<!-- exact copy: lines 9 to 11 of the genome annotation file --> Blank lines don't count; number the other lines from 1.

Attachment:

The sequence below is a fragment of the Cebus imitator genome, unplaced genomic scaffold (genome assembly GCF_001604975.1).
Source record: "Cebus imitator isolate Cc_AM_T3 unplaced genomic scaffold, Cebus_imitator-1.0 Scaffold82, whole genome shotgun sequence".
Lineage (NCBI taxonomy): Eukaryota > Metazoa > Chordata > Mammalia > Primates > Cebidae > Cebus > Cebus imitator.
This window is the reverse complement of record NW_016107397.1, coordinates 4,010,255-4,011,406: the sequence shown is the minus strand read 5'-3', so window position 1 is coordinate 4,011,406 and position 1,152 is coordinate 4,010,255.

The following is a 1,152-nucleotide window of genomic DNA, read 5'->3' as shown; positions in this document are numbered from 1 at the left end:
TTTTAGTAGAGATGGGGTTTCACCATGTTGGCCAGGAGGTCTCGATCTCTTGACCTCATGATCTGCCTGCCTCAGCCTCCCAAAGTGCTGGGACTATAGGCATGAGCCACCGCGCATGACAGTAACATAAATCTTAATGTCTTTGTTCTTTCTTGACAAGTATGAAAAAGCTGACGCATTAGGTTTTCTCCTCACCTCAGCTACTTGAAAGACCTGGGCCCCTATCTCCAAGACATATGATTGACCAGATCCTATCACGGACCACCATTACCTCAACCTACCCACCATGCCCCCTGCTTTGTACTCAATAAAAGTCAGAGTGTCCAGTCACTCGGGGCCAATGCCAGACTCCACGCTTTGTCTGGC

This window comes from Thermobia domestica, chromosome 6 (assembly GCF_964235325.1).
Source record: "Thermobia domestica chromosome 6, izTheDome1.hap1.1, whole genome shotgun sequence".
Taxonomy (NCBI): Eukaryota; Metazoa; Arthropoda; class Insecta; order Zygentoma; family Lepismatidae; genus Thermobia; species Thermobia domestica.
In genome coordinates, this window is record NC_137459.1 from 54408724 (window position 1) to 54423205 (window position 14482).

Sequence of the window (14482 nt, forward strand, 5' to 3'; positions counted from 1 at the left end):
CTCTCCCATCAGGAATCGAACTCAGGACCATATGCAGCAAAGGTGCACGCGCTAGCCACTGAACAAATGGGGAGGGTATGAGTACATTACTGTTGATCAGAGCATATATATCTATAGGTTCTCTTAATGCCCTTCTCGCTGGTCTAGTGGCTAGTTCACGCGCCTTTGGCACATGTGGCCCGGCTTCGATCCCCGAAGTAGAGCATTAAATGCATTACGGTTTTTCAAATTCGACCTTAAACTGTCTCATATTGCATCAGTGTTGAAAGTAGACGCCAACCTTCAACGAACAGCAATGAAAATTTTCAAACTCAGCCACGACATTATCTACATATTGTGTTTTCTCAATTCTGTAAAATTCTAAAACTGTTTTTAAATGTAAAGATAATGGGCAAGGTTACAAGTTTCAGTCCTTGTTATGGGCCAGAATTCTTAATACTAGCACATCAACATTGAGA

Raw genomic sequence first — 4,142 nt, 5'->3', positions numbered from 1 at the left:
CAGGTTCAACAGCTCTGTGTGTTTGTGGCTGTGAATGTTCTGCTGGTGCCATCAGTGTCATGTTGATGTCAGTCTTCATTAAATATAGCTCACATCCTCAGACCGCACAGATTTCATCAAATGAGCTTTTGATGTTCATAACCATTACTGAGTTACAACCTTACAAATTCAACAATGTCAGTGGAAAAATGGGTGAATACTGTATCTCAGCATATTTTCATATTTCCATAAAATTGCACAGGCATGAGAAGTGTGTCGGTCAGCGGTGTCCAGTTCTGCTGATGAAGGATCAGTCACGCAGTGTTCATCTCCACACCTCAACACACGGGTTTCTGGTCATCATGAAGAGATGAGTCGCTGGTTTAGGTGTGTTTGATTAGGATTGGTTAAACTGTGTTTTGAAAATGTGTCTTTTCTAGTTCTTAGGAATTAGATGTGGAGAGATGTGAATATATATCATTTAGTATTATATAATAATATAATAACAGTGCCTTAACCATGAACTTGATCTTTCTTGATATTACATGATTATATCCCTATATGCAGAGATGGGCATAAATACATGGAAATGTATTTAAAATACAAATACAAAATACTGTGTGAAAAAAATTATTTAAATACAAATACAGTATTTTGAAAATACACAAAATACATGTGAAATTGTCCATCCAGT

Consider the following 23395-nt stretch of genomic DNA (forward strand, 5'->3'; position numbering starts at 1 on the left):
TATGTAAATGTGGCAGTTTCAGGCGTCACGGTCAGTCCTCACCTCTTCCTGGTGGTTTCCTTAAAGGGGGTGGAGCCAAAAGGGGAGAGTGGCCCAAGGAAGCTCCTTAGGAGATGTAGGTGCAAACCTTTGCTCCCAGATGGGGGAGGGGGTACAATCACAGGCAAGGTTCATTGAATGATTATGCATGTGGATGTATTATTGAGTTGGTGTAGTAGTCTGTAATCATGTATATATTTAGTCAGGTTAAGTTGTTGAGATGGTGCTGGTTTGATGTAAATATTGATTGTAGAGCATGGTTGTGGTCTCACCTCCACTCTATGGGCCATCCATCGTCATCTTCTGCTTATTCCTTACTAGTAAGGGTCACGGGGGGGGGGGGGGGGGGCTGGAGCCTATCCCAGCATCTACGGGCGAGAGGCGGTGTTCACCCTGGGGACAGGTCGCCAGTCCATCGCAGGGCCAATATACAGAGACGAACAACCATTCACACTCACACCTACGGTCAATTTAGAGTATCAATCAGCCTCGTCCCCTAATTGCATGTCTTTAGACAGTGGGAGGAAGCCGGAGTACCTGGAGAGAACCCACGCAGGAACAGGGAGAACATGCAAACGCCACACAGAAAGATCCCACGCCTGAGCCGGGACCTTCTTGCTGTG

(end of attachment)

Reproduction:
Taxonomy (NCBI): Eukaryota; Metazoa; Arthropoda; class Insecta; order Zygentoma; family Lepismatidae; genus Thermobia; species Thermobia domestica.
In genome coordinates, this window is record NC_137459.1 from 54408724 (window position 1) to 54423205 (window position 14482).

Sequence of the window (14482 nt, forward strand, 5' to 3'; positions counted from 1 at the left end):